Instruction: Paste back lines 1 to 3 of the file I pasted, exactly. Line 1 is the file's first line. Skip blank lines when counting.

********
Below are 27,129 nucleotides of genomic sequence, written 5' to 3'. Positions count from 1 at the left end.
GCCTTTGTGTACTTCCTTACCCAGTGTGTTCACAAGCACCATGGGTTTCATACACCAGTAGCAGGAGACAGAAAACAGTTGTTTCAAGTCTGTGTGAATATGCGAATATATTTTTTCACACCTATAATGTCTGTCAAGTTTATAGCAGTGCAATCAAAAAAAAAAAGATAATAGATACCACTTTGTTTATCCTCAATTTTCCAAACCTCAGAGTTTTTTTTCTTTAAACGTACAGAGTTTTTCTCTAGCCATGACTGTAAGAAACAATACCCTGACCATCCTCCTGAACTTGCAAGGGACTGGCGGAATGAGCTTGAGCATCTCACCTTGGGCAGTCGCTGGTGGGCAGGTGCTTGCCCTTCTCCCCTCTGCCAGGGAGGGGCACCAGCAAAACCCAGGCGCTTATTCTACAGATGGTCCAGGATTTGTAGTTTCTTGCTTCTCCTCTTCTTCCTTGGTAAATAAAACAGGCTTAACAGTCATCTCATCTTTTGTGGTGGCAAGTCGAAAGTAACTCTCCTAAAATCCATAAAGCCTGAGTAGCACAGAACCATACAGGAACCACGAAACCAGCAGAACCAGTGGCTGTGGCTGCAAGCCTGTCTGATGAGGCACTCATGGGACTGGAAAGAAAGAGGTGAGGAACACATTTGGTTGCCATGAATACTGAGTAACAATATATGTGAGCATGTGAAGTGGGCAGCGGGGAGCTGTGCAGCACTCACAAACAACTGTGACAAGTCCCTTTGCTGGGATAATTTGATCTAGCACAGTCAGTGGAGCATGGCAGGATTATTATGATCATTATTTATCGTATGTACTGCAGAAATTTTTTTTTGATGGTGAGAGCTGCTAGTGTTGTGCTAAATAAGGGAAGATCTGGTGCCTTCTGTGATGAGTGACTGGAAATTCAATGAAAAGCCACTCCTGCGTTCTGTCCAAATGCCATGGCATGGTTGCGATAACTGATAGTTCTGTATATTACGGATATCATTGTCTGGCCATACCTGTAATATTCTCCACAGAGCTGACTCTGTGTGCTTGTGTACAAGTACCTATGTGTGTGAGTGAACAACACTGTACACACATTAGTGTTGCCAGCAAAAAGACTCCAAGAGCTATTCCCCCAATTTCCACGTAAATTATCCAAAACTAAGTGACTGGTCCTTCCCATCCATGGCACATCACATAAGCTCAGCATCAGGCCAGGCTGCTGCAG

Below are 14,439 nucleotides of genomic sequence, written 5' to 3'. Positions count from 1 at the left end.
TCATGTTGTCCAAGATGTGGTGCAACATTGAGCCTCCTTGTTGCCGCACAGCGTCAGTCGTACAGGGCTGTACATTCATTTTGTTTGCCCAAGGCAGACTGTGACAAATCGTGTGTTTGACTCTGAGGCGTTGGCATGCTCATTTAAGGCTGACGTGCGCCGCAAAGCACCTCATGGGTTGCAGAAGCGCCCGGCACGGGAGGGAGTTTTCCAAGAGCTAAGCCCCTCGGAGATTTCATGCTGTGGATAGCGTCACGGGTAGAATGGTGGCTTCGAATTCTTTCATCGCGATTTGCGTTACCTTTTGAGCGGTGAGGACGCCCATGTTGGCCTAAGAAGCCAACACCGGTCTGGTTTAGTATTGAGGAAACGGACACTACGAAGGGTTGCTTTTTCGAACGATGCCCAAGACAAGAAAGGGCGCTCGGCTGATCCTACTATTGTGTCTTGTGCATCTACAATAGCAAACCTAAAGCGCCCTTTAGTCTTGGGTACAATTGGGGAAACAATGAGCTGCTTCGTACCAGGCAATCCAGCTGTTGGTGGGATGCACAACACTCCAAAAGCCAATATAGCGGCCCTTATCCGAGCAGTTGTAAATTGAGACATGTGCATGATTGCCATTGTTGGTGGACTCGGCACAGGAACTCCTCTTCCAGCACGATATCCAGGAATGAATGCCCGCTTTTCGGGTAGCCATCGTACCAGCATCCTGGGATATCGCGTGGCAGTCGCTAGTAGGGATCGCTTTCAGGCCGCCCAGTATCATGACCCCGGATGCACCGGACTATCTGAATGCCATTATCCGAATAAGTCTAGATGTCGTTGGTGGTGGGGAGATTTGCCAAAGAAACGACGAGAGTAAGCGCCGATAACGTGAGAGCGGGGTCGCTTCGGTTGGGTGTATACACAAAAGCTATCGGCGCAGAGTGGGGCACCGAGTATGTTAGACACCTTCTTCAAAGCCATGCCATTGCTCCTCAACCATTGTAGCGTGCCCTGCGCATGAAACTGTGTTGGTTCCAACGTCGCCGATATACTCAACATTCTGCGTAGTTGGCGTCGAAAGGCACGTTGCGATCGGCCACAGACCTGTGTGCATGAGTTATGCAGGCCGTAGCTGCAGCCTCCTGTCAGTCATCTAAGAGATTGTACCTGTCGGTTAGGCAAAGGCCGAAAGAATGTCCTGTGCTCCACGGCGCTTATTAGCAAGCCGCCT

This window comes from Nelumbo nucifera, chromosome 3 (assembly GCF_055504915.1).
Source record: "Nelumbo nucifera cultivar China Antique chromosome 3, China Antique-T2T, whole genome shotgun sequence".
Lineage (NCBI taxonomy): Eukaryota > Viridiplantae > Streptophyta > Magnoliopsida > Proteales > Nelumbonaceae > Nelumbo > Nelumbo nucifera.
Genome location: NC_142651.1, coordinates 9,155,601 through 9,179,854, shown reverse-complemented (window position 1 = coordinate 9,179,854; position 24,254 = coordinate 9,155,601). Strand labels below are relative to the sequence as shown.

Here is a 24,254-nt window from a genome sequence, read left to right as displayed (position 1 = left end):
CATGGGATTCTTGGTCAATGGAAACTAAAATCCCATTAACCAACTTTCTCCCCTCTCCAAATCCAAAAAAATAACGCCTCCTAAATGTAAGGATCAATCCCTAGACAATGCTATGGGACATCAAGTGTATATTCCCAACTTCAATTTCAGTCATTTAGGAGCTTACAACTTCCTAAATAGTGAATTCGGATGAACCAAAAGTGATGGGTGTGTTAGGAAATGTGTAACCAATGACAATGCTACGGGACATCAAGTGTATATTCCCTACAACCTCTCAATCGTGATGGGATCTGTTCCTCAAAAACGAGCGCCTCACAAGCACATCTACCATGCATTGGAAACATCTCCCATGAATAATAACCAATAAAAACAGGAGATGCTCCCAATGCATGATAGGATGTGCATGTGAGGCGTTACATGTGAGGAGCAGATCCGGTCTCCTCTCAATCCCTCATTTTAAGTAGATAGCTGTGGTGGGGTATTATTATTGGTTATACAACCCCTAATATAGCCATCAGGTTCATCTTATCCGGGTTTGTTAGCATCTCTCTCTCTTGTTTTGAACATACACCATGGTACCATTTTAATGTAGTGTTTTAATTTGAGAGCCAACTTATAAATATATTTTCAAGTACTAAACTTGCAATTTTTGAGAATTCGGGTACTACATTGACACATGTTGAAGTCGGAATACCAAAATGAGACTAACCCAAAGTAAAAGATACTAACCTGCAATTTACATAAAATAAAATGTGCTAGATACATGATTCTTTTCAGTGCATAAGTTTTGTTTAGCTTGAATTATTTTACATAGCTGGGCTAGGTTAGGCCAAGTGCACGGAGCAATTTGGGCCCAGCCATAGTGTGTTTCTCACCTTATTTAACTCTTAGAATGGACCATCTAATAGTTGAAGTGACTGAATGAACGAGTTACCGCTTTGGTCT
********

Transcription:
Below are 27,129 nucleotides of genomic sequence, written 5' to 3'. Positions count from 1 at the left end.
GCCTTTGTGTACTTCCTTACCCAGTGTGTTCACAAGCACCATGGGTTTCATACACCAGTAGCAGGAGACAGAAAACAGTTGTTTCAAGTCTGTGTGAATATGCGAATATATTTTTTCACACCTATAATGTCTGTCAAGTTTATAGCAGTGCAATCAAAAAAAAAAAGATAATAGATACCACTTTGTTTATCCTCAATTTTCCAAACCTCAGAGTTTTTTTTCTTTAAACGTACAGAGTTTTTCTCTAGCCATGACTGTAAGAAACAATACCCTGACCATCCTCCTGAACTTGCAAGGGACTGGCGGAATGAGCTTGAGCATCTCACCTTGGGCAGTCGCTGGTGGGCAGGTGCTTGCCCTTCTCCCCTCTGCCAGGGAGGGGCACCAGCAAAACCCAGGCGCTTATTCTACAGATGGTCCAGGATTTGTAGTTTCTTGCTTCTCCTCTTCTTCCTTGGTAAATAAAACAGGCTTAACAGTCATCTCATCTTTTGTGGTGGCAAGTCGAAAGTAACTCTCCTAAAATCCATAAAGCCTGAGTAGCACAGAACCATACAGGAACCACGAAACCAGCAGAACCAGTGGCTGTGGCTGCAAGCCTGTCTGATGAGGCACTCATGGGACTGGAAAGAAAGAGGTGAGGAACACATTTGGTTGCCATGAATACTGAGTAACAATATATGTGAGCATGTGAAGTGGGCAGCGGGGAGCTGTGCAGCACTCACAAACAACTGTGACAAGTCCCTTTGCTGGGATAATTTGATCTAGCACAGTCAGTGGAGCATGGCAGGATTATTATGATCATTATTTATCGTATGTACTGCAGAAATTTTTTTTTGATGGTGAGAGCTGCTAGTGTTGTGCTAAATAAGGGAAGATCTGGTGCCTTCTGTGATGAGTGACTGGAAATTCAATGAAAAGCCACTCCTGCGTTCTGTCCAAATGCCATGGCATGGTTGCGATAACTGATAGTTCTGTATATTACGGATATCATTGTCTGGCCATACCTGTAATATTCTCCACAGAGCTGACTCTGTGTGCTTGTGTACAAGTACCTATGTGTGTGAGTGAACAACACTGTACACACATTAGTGTTGCCAGCAAAAAGACTCCAAGAGCTATTCCCCCAATTTCCACGTAAATTATCCAAAACTAAGTGACTGGTCCTTCCCATCCATGGCACATCACATAAGCTCAGCATCAGGCCAGGCTGCTGCAG

Below are 14,439 nucleotides of genomic sequence, written 5' to 3'. Positions count from 1 at the left end.